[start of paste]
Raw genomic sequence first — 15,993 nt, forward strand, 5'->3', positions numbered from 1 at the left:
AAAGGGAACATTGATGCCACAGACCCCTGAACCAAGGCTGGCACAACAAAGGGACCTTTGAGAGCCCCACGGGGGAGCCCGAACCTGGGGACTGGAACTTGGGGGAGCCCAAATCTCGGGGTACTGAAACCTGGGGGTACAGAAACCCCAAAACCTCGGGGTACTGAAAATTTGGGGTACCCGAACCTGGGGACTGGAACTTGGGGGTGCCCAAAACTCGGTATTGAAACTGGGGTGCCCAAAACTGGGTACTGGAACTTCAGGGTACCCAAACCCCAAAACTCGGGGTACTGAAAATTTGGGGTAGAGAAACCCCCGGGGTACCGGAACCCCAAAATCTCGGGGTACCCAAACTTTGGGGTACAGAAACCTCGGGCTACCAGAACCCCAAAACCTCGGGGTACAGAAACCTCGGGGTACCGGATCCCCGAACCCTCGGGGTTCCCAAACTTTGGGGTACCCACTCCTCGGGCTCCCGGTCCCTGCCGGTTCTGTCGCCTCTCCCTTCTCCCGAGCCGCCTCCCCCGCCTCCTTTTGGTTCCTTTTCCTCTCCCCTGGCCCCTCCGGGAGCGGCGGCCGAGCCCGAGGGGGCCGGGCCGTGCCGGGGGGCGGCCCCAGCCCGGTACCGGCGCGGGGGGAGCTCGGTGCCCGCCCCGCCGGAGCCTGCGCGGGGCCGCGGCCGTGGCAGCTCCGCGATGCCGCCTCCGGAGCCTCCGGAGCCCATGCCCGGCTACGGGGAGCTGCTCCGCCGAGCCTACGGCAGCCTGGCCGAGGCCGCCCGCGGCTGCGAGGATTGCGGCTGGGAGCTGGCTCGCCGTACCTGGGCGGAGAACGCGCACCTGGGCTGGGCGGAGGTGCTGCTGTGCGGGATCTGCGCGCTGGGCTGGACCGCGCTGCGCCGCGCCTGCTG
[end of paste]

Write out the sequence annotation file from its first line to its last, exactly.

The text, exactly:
Raw genomic sequence first — 15,993 nt, forward strand, 5'->3', positions numbered from 1 at the left:
AAAGGGAACATTGATGCCACAGACCCCTGAACCAAGGCTGGCACAACAAAGGGACCTTTGAGAGCCCCACGGGGGAGCCCGAACCTGGGGACTGGAACTTGGGGGAGCCCAAATCTCGGGGTACTGAAACCTGGGGGTACAGAAACCCCAAAACCTCGGGGTACTGAAAATTTGGGGTACCCGAACCTGGGGACTGGAACTTGGGGGTGCCCAAAACTCGGTATTGAAACTGGGGTGCCCAAAACTGGGTACTGGAACTTCAGGGTACCCAAACCCCAAAACTCGGGGTACTGAAAATTTGGGGTAGAGAAACCCCCGGGGTACCGGAACCCCAAAATCTCGGGGTACCCAAACTTTGGGGTACAGAAACCTCGGGCTACCAGAACCCCAAAACCTCGGGGTACAGAAACCTCGGGGTACCGGATCCCCGAACCCTCGGGGTTCCCAAACTTTGGGGTACCCACTCCTCGGGCTCCCGGTCCCTGCCGGTTCTGTCGCCTCTCCCTTCTCCCGAGCCGCCTCCCCCGCCTCCTTTTGGTTCCTTTTCCTCTCCCCTGGCCCCTCCGGGAGCGGCGGCCGAGCCCGAGGGGGCCGGGCCGTGCCGGGGGGCGGCCCCAGCCCGGTACCGGCGCGGGGGGAGCTCGGTGCCCGCCCCGCCGGAGCCTGCGCGGGGCCGCGGCCGTGGCAGCTCCGCGATGCCGCCTCCGGAGCCTCCGGAGCCCATGCCCGGCTACGGGGAGCTGCTCCGCCGAGCCTACGGCAGCCTGGCCGAGGCCGCCCGCGGCTGCGAGGATTGCGGCTGGGAGCTGGCTCGCCGTACCTGGGCGGAGAACGCGCACCTGGGCTGGGCGGAGGTGCTGCTGTGCGGGATCTGCGCGCTGGGCTGGACCGCGCTGCGCCGCGCCTGCTG